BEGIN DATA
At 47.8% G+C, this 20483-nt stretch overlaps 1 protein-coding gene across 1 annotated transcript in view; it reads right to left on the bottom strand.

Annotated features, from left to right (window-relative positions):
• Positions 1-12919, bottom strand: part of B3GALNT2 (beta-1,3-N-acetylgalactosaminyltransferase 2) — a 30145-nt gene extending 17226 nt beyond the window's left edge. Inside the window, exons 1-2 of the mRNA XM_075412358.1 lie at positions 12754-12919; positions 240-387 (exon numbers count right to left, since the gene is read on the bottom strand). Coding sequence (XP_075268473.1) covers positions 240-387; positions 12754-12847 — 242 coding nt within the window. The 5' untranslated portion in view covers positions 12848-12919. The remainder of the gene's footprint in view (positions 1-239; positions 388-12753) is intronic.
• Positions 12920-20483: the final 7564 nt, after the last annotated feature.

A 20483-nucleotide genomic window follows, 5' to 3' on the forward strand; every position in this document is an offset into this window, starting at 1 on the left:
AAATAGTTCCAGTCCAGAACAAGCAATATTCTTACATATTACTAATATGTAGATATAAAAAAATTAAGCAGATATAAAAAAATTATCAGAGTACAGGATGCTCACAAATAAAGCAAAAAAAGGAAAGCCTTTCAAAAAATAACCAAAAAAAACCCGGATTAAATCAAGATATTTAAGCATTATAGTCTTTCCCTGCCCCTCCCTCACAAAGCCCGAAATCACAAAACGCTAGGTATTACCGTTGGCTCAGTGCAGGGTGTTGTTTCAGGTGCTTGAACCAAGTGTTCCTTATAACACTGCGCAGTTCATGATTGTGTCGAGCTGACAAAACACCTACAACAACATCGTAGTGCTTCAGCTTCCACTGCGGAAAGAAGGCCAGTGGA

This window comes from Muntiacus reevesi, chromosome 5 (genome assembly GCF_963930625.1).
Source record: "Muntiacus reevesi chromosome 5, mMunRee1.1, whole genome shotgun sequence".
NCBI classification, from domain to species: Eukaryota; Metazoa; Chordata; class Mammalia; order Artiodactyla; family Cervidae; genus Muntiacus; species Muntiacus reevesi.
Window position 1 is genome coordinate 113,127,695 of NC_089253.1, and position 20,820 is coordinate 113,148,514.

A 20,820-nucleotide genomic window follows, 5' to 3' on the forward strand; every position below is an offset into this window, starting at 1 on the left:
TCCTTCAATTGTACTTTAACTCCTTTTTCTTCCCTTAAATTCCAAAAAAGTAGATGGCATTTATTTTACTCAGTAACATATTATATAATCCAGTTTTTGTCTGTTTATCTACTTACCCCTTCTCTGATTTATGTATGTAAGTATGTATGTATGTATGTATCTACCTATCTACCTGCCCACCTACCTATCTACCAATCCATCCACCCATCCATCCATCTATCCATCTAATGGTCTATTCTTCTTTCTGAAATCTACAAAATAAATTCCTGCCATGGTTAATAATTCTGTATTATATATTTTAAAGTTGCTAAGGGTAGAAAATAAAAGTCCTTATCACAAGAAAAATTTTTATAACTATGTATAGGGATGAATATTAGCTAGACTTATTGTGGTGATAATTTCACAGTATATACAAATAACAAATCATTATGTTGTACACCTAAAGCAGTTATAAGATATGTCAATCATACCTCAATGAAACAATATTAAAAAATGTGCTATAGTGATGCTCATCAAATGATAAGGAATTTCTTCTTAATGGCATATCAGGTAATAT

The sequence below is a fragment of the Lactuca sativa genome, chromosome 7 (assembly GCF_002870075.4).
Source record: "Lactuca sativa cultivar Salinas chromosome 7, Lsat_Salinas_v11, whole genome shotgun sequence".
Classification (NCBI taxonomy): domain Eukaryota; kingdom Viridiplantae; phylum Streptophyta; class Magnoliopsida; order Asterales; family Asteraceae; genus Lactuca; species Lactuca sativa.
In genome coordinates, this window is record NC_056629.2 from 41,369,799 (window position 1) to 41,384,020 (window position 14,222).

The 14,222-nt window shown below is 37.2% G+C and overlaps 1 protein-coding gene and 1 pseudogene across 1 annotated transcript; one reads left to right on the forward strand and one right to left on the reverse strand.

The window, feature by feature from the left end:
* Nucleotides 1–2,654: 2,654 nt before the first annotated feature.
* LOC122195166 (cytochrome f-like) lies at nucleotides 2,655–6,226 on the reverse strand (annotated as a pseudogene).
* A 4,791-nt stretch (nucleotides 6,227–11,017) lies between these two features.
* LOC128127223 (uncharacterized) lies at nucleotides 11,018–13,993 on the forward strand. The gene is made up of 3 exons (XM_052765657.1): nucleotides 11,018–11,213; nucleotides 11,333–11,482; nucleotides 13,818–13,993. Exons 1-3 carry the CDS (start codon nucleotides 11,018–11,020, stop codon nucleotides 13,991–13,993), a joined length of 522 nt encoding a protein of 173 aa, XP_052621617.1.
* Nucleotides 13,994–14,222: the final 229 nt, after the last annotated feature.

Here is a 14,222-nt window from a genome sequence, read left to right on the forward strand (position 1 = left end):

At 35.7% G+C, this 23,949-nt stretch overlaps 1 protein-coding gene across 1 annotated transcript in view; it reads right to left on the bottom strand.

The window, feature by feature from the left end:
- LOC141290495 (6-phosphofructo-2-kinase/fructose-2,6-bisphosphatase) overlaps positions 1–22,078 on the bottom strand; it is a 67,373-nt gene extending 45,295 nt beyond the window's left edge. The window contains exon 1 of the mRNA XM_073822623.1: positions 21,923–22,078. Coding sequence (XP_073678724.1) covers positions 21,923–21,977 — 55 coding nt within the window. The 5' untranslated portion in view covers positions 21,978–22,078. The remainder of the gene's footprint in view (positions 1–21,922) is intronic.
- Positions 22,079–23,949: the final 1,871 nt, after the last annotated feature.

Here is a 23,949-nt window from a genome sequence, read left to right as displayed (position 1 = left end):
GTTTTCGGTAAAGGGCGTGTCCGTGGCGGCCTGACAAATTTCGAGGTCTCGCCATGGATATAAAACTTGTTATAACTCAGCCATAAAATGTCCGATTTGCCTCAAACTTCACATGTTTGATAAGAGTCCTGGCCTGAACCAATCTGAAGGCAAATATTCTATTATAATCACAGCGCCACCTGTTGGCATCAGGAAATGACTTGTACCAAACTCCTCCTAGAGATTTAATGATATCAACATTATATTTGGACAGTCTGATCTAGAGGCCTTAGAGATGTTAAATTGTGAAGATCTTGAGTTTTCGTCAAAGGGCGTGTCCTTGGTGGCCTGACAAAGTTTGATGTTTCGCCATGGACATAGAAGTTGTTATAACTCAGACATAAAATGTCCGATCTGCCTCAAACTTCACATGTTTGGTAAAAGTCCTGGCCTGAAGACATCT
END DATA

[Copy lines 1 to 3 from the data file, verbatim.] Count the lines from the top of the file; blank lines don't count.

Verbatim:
At 47.8% G+C, this 20483-nt stretch overlaps 1 protein-coding gene across 1 annotated transcript in view; it reads right to left on the bottom strand.

Annotated features, from left to right (window-relative positions):
• Positions 1-12919, bottom strand: part of B3GALNT2 (beta-1,3-N-acetylgalactosaminyltransferase 2) — a 30145-nt gene extending 17226 nt beyond the window's left edge. Inside the window, exons 1-2 of the mRNA XM_075412358.1 lie at positions 12754-12919; positions 240-387 (exon numbers count right to left, since the gene is read on the bottom strand). Coding sequence (XP_075268473.1) covers positions 240-387; positions 12754-12847 — 242 coding nt within the window. The 5' untranslated portion in view covers positions 12848-12919. The remainder of the gene's footprint in view (positions 1-239; positions 388-12753) is intronic.